The Public Utility Commission of Ohio (PUCO) posted this fact sheet yesterday to explain an interim wholesale ruling from March. By way of background, the order has been stayed pending appeals. The state also has the lowest UNE-L rate and third lowest UNE-P rate in the nation.
Typically, the media and message battles are pretty heated in an effort to shape the debate over wholesale regulation. One side says that A is good and B is bad. The other side says the reverse. After enough newspaper, television and radio advertisements, a handful of politicians or community leaders voice support for one position or the other. This is very familiar terrain for anyone who watches telecom policy.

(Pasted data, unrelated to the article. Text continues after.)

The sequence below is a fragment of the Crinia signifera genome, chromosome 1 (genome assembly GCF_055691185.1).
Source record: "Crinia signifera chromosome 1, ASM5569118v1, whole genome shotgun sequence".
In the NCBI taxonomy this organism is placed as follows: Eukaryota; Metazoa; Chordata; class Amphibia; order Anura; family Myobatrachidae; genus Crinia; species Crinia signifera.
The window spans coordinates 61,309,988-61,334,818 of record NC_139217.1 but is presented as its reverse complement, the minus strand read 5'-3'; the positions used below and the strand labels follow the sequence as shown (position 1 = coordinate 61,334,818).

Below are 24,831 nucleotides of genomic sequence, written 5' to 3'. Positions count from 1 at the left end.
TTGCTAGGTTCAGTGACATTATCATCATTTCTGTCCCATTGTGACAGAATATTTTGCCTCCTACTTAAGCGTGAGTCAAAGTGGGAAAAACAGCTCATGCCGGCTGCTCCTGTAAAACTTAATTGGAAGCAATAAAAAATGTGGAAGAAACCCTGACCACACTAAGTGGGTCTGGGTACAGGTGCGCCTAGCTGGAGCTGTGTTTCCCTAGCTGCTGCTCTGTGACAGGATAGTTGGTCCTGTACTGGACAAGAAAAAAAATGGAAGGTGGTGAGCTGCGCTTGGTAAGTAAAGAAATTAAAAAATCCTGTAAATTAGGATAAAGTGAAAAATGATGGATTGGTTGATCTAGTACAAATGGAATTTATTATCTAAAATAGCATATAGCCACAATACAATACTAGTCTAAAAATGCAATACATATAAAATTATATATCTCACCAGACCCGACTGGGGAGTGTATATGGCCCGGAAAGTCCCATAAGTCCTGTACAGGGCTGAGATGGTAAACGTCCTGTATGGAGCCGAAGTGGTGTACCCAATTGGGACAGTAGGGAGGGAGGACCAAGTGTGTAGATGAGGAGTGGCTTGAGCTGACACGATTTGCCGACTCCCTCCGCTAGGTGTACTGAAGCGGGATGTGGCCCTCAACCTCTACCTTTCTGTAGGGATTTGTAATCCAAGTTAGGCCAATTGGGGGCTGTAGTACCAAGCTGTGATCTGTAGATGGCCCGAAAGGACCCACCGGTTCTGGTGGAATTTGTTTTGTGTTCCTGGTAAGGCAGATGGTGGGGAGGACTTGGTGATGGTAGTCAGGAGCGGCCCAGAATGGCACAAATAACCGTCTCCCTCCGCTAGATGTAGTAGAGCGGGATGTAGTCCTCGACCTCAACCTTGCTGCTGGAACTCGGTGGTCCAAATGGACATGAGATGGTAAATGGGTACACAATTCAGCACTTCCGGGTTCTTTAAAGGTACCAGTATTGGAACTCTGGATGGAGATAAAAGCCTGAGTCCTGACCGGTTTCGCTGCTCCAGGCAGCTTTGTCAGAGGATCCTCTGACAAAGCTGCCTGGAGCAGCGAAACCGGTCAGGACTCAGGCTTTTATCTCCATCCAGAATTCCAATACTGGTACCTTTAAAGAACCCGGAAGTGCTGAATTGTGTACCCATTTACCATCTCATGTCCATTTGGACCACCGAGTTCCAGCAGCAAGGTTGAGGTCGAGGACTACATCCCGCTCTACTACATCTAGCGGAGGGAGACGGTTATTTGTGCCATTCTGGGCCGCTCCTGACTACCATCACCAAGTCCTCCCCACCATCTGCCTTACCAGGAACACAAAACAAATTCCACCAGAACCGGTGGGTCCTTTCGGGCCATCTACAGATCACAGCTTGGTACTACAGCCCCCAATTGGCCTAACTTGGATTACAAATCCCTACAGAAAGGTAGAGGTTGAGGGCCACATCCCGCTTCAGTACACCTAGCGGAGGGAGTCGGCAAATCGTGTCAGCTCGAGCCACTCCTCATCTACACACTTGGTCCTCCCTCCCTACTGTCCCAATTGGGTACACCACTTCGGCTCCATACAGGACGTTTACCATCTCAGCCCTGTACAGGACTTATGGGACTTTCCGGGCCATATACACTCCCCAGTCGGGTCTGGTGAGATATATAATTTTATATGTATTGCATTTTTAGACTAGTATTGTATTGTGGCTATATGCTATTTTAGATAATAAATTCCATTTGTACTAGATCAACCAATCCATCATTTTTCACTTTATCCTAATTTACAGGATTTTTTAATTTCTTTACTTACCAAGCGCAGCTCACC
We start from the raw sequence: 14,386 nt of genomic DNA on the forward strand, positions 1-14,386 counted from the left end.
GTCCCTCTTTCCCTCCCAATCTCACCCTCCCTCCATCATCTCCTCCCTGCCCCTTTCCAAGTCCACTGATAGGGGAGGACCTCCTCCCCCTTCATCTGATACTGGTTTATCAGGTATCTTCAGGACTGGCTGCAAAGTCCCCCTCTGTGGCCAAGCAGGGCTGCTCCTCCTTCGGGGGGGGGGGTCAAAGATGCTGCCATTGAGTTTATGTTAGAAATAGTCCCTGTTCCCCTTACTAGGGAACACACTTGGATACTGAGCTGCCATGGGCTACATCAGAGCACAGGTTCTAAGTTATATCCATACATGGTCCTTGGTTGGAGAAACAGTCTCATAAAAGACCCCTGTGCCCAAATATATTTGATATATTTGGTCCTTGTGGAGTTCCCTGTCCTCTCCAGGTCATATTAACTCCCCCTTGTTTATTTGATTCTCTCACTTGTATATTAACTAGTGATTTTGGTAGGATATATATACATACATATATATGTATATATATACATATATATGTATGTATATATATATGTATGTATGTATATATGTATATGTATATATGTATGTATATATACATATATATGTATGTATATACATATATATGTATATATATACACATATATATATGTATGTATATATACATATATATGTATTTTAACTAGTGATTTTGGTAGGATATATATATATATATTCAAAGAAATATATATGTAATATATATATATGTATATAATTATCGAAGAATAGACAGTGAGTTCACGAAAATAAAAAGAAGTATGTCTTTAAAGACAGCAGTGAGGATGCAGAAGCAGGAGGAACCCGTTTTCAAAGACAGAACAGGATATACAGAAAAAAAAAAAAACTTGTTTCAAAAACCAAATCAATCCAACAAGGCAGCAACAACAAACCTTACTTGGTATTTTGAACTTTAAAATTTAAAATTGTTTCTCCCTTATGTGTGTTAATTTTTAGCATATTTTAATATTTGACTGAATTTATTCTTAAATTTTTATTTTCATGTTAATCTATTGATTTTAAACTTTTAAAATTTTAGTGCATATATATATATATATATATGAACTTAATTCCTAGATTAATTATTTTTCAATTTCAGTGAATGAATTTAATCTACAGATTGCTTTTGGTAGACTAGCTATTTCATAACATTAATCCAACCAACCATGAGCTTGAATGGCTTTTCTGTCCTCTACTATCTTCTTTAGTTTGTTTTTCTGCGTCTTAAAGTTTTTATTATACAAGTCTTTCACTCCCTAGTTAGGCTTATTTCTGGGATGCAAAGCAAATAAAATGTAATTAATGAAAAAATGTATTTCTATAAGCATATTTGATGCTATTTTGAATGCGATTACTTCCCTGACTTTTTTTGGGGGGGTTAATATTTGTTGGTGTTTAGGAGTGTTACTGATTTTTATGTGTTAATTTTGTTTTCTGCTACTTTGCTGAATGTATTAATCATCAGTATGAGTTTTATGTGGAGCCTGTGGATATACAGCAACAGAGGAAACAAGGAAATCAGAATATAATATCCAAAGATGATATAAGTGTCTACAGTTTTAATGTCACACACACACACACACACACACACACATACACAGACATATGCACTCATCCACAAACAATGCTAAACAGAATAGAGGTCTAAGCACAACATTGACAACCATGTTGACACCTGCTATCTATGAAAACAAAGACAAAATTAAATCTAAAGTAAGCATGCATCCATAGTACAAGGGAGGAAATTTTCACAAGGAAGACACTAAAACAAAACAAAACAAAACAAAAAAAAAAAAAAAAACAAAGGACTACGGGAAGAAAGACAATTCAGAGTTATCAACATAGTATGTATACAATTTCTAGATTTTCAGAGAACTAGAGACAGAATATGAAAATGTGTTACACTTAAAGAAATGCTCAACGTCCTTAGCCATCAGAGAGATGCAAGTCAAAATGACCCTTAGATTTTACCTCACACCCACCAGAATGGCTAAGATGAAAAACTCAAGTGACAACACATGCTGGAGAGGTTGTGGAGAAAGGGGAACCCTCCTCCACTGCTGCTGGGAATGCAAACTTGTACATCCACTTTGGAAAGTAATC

However, it is unique to see the regulators wade into the middle of these industry foodfights. That is what makes the PUCO publication so interesting. Not only does it say "Competition Ohio has been misleading Ohio's telephone consumers" but it goes on to emphasize, "Competition Ohio is not a consumer advocacy group." (Emphasis in original.) PUCO essentially calls out AT&T for funding a lobbying effort guised as a consumer protection group.
An earlier blog post on the Ohio ruling provides more detail on the situation. Adam's analysis of the warring factions hit the nail on the head: "So long as a certain segment anticipates a non-trivial chance to get something for nothing from regulators, they will try to do so." For the regulatory combatants in Ohio, it must have been a surprise to see a new cost imposed on their efforts to game public opinion. That's one cost imposed by regulators that I wouldn't mind seeing more often.